Of the 167 raw data files, 157 had valid data for at least one weekday and one weekend day. Once combined with the questionnaire and body composition data, 145 had complete data. Participants averaged 7.54 (0.61) days of valid data, with 94.3% (7.6) wear time and 5.7% (7.6) of non-wear time. The average number of week days and weekend days with valid data was 5.9 (0.5) and 2.0 (0.2) days, respectively. Except for self-reported PA (p = 0.002), there were no significant differences in socio-demographic, behavioural or biological variables between the study participants and the full DHDSS AWI-Gen sample .
A total of 1148 sleep periods were recorded, of which 13 (1.1%) fell completely within 06h00-18h00. Four of these sleep periods were recorded by HIV+ participants, of which three periods (309–340 minutes, 5–14 awakenings, WASO 28–57 minutes) were recorded by one HIV+ male (56 years, 19.2 kg/m2). Only WASO (55 vs. 49 minutes) and NOA (16 vs. 14 awakenings) were significantly higher in HIV+ compared with HIV− participants (p ≤ 0.0404).
Females were significantly higher in adiposity, prevalence of hypertension, consumed more sugar sweetened beverages (p ≤ 0.0375), and had significantly higher levels of objectively-measured PA (p = 0.0007) (Table 1). No males were obese (≥ 30 kg/m2) and significantly more males compared with females, reported current alcohol use (p < 0.0001) (Table 1).
[Insert Table 1 here]
Sleep quantity (nocturnal) was significantly higher in females (p ≤ 0.0464), while sleep quality indices were significantly poorer in females (p ≤ 0.0290) (Table 2). Males slept more during the day (p = 0.0290), were in bed more than 90 minutes earlier than females (p = 0.0016) and had significantly more sleep periods starting between 00:01–05:59 (p = 0.0084) (Table 2). There was no association between sufficient sleep categories for TST or nocturnal sleep time, and gender or day of the week (p ≥ 0.4904) (Table 2).
Sleep quality (SFI) was significantly poorer on weekdays (p = 0.048) and significantly more sleep periods starting between 00:01–05:59 (p = 0.0443) occurred on weekdays (Table 2).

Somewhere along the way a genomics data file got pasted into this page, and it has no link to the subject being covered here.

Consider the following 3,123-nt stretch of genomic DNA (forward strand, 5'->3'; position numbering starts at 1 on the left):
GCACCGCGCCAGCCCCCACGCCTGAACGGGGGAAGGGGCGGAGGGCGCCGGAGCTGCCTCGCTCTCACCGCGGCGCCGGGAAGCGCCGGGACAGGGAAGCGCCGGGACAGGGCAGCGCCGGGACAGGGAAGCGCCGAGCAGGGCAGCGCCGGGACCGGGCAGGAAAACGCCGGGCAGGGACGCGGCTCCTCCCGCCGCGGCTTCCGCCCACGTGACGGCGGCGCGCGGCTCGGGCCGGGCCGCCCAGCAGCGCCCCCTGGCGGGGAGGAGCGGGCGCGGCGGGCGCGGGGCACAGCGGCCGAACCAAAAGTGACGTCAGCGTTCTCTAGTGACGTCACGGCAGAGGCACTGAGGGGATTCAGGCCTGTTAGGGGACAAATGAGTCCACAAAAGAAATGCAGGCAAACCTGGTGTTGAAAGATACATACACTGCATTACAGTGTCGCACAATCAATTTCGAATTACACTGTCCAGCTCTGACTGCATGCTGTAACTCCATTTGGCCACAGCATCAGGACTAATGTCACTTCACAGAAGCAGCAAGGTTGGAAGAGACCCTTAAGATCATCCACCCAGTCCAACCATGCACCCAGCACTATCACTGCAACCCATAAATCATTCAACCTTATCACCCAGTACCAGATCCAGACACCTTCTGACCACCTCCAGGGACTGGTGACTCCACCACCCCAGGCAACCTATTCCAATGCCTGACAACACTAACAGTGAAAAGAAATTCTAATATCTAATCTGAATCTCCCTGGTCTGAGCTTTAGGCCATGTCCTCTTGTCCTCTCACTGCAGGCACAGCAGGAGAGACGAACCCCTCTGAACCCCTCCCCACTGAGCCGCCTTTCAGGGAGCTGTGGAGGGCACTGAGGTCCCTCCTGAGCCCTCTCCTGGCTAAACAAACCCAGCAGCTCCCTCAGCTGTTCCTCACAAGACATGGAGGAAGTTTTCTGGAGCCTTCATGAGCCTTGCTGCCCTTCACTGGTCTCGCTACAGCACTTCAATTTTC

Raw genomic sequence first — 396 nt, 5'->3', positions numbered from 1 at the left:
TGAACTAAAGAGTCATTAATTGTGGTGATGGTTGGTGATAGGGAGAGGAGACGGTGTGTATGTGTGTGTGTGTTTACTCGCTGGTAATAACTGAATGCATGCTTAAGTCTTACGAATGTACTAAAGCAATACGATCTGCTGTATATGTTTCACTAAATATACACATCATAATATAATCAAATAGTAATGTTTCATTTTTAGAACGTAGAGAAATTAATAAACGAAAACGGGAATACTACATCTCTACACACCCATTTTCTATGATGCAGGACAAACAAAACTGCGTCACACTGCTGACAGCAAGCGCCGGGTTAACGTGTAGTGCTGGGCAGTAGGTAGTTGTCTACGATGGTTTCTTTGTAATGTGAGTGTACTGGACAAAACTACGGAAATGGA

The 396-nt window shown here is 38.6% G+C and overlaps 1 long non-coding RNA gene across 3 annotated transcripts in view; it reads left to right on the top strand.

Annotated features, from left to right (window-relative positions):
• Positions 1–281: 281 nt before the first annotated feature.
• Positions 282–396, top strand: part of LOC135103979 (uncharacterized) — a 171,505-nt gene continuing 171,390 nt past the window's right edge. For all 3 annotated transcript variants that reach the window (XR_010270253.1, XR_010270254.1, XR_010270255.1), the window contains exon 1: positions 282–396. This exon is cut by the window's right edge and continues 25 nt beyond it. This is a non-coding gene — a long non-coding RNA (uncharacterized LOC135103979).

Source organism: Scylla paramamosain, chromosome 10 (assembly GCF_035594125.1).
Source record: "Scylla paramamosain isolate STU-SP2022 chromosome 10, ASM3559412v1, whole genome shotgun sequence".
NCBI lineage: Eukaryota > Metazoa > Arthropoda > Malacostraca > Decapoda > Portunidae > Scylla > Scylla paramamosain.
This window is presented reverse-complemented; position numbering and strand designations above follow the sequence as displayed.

There was no significant association between self-reported TST (Table 1) and objectively-measured TST (Table 2) (p ≥ 0.0568).
[Insert Table 2 here]
Significantly more nocturnal sleep time was accrued on Tuesday and Wednesday compared with the weekend (p ≤ 0.0409) (Fig. 1A), and a similar pattern was found for TST (Fig. 1B). Less than 40% of the participants slept 7–9 hours (Fig. 1B). Generally, the NOA and WASO were significantly higher on Tuesday-Wednesday, compared with the Saturday-Monday (p ≤ 0.0451) (Fig. 1C-D). Activity counts during sleep were significantly higher on Wednesday compared with Saturday (p = 0.0076) (Fig. 1E) and 60–70% of participants achieved ≥ 85% SE (Fig. 1F). There was no significant difference across days for diurnal sleep time (p = 0.3463), any fragmentation index (p ≥ 0.2828), or length of awakenings (p = 0.3463).
[Insert Fig. 1 here]
Except for TST (forced WC model: β=-0.033, p = 0.0453), sleep indices were not related adiposity measures in multi-variate analyses (Table S1-S2, see Additional file 1). In contrast, current morbidity status, socio-demographic indices and lifestyle factors were significantly associated with adiposity indices (Table S1-S2, see Additional file 1). In female models, parity was not related to adiposity level (p > 0.05).
PA was consistently and significantly, inversely associated with TST and SE (p ≤ 0.0077), while socio-economic and -demographic indices were significantly associated with sleep indices (p ≤ 0.0389) (Table S3-S4, see Additional file 1). In female models, parity was significantly and directly associated with TST and SE (p ≤ 0.0430) (Table S4, see Additional file 1).
PA was significantly and directly related to WASO and SFI in forced and backward-selection sleep models (p ≤ 0.0360).